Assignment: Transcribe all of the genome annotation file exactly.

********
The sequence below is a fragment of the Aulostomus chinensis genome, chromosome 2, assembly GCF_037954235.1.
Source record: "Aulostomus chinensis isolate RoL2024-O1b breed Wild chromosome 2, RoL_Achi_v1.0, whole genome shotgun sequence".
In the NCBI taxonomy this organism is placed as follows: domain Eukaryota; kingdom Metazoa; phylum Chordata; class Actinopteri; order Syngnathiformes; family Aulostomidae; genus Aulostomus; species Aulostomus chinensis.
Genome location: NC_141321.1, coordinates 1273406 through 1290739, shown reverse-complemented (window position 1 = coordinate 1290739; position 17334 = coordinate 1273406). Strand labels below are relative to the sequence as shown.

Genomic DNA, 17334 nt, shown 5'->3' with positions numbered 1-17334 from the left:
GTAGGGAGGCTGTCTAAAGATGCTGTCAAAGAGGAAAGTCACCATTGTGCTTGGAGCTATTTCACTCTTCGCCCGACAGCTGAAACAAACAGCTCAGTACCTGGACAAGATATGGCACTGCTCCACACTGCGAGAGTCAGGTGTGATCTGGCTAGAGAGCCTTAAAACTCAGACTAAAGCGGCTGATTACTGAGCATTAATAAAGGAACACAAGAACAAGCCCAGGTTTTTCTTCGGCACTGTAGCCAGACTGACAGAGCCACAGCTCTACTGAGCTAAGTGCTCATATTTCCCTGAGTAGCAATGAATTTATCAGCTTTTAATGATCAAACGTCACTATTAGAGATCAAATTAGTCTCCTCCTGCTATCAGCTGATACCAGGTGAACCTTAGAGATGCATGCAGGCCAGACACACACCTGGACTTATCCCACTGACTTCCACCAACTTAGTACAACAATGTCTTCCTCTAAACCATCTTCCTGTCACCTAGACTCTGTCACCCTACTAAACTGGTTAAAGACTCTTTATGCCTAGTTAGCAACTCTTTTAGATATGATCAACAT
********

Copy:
The sequence below is a fragment of the Aulostomus chinensis genome, chromosome 2, assembly GCF_037954235.1.
Source record: "Aulostomus chinensis isolate RoL2024-O1b breed Wild chromosome 2, RoL_Achi_v1.0, whole genome shotgun sequence".
In the NCBI taxonomy this organism is placed as follows: domain Eukaryota; kingdom Metazoa; phylum Chordata; class Actinopteri; order Syngnathiformes; family Aulostomidae; genus Aulostomus; species Aulostomus chinensis.
Genome location: NC_141321.1, coordinates 1273406 through 1290739, shown reverse-complemented (window position 1 = coordinate 1290739; position 17334 = coordinate 1273406). Strand labels below are relative to the sequence as shown.

Genomic DNA, 17334 nt, shown 5'->3' with positions numbered 1-17334 from the left:
GTAGGGAGGCTGTCTAAAGATGCTGTCAAAGAGGAAAGTCACCATTGTGCTTGGAGCTATTTCACTCTTCGCCCGACAGCTGAAACAAACAGCTCAGTACCTGGACAAGATATGGCACTGCTCCACACTGCGAGAGTCAGGTGTGATCTGGCTAGAGAGCCTTAAAACTCAGACTAAAGCGGCTGATTACTGAGCATTAATAAAGGAACACAAGAACAAGCCCAGGTTTTTCTTCGGCACTGTAGCCAGACTGACAGAGCCACAGCTCTACTGAGCTAAGTGCTCATATTTCCCTGAGTAGCAATGAATTTATCAGCTTTTAATGATCAAACGTCACTATTAGAGATCAAATTAGTCTCCTCCTGCTATCAGCTGATACCAGGTGAACCTTAGAGATGCATGCAGGCCAGACACACACCTGGACTTATCCCACTGACTTCCACCAACTTAGTACAACAATGTCTTCCTCTAAACCATCTTCCTGTCACCTAGACTCTGTCACCCTACTAAACTGGTTAAAGACTCTTTATGCCTAGTTAGCAACTCTTTTAGATATGATCAACAT